A Disappointing Low Bar

Lowe’s latest forestry sourcing update lacks the ambition and specificity needed to protect forests and promote human rights.

Aerial image of boreal clearcutting. Pulp from boreal trees is used to make tissue products.
Credit: River Jordan for NRDC

At the end of December, following another landmark year of investor engagement on forest protection, the home improvement chain Lowe’s had an opportunity to take bold steps and embrace sustainable leadership in its wood supply chains with its 2022 Forestry Report. Unfortunately, the company instead opted for the path of least resistance–promising little change from the status quo and placing the company out of step with an increasingly forest-conscious marketplace.

Investor pressure led to Lowe’s forestry update

Lowe’s Forestry Report was published in response to investor pressure. In March 2022, Green Century Capital Management, a socially responsible investment firm, agreed to withdraw a resolution it had filed calling for Lowe’s to account for its impact on forests in exchange for the company publishing a report documenting its impact on primary forests and how it is implementing its Wood Sourcing Policy. In addition, Lowe’s agreed to “develop a strategy to mitigate climate, biodiversity, and human rights impacts associated with its wood sourcing.”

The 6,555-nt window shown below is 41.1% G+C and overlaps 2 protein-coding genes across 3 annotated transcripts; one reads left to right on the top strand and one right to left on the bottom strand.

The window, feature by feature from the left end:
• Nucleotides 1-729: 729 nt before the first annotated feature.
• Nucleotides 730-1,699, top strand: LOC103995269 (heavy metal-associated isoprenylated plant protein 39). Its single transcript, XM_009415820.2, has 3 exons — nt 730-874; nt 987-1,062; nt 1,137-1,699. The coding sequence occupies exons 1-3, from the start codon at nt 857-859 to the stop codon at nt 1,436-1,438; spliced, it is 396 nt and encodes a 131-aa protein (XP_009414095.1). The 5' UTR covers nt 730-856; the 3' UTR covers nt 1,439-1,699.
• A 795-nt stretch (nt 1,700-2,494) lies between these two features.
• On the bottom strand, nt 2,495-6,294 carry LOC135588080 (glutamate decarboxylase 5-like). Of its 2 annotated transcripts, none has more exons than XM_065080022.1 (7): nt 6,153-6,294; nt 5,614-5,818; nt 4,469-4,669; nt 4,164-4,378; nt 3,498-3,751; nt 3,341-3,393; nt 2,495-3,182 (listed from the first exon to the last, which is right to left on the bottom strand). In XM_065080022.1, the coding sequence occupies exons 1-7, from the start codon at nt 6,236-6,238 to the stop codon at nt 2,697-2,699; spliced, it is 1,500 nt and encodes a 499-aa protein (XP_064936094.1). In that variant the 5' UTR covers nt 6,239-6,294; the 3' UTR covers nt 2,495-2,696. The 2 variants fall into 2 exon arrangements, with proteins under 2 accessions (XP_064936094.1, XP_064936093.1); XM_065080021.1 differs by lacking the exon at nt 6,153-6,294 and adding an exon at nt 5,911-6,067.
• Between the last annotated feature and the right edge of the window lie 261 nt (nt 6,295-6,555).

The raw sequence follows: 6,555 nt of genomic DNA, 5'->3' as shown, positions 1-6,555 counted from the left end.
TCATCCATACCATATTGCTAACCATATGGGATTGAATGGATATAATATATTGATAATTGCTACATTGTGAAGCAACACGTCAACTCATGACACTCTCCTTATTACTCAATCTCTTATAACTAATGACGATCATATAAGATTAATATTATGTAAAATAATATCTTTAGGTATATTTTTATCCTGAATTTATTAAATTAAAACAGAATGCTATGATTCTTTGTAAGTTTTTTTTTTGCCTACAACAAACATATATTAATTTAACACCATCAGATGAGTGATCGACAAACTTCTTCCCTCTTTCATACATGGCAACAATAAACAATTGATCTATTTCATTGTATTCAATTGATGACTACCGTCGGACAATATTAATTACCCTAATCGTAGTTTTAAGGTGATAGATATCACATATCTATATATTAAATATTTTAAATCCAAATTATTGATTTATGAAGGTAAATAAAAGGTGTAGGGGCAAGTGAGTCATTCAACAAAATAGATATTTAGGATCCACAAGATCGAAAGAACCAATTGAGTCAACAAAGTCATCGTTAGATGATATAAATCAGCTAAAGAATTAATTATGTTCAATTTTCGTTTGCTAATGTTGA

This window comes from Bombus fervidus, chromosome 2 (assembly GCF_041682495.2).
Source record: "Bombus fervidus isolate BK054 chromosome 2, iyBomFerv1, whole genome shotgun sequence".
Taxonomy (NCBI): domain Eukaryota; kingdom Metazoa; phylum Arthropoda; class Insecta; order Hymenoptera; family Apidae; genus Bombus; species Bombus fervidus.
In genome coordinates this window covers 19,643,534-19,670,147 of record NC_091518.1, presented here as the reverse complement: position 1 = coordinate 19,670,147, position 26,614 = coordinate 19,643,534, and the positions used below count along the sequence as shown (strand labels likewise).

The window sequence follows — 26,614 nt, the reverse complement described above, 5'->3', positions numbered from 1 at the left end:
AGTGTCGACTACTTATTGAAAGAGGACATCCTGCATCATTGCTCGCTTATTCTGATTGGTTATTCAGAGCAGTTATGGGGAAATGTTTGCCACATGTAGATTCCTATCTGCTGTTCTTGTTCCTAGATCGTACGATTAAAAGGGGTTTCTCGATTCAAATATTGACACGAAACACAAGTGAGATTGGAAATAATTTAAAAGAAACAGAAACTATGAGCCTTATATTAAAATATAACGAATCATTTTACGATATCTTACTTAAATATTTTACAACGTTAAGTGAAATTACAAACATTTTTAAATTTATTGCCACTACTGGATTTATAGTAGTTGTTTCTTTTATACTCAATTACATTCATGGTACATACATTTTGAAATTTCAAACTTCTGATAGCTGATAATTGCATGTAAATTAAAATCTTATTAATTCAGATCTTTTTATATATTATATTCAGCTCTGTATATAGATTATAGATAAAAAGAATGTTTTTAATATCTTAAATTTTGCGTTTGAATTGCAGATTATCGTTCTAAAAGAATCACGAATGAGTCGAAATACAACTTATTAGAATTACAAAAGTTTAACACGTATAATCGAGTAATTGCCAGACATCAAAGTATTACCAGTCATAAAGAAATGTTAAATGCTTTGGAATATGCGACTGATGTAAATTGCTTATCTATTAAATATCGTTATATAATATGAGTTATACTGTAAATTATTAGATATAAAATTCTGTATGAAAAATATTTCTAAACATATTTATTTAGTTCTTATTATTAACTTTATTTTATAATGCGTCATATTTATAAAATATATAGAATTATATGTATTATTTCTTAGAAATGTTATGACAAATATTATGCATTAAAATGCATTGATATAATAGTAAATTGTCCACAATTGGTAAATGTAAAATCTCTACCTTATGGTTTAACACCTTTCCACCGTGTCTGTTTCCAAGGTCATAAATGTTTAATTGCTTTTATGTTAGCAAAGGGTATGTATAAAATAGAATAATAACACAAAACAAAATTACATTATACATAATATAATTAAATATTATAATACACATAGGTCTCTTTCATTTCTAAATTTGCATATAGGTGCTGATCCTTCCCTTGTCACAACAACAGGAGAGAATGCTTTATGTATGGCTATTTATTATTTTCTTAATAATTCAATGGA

But its new report fails on many levels, and especially on this last point. What the company articulates as its plan will do little to protect climate-critical forests or uphold human rights. It instead uses weak language and relies on ineffective certification systems that likely will not meaningfully change outcomes on the ground.

Because of its agreement with Green Century, Lowe’s avoided the outcome that befell Home Depot in its May 2022 shareholder meeting, wherein nearly two-thirds of the company’s shareholders voted for a resolution urging the company to report on how it could eliminate deforestation and forest degradation in its wood supply chains. But with Lowe’s lackluster Forestry Report, the company now opens itself up to the same investor scrutiny its withdrawal agreement sought to avoid.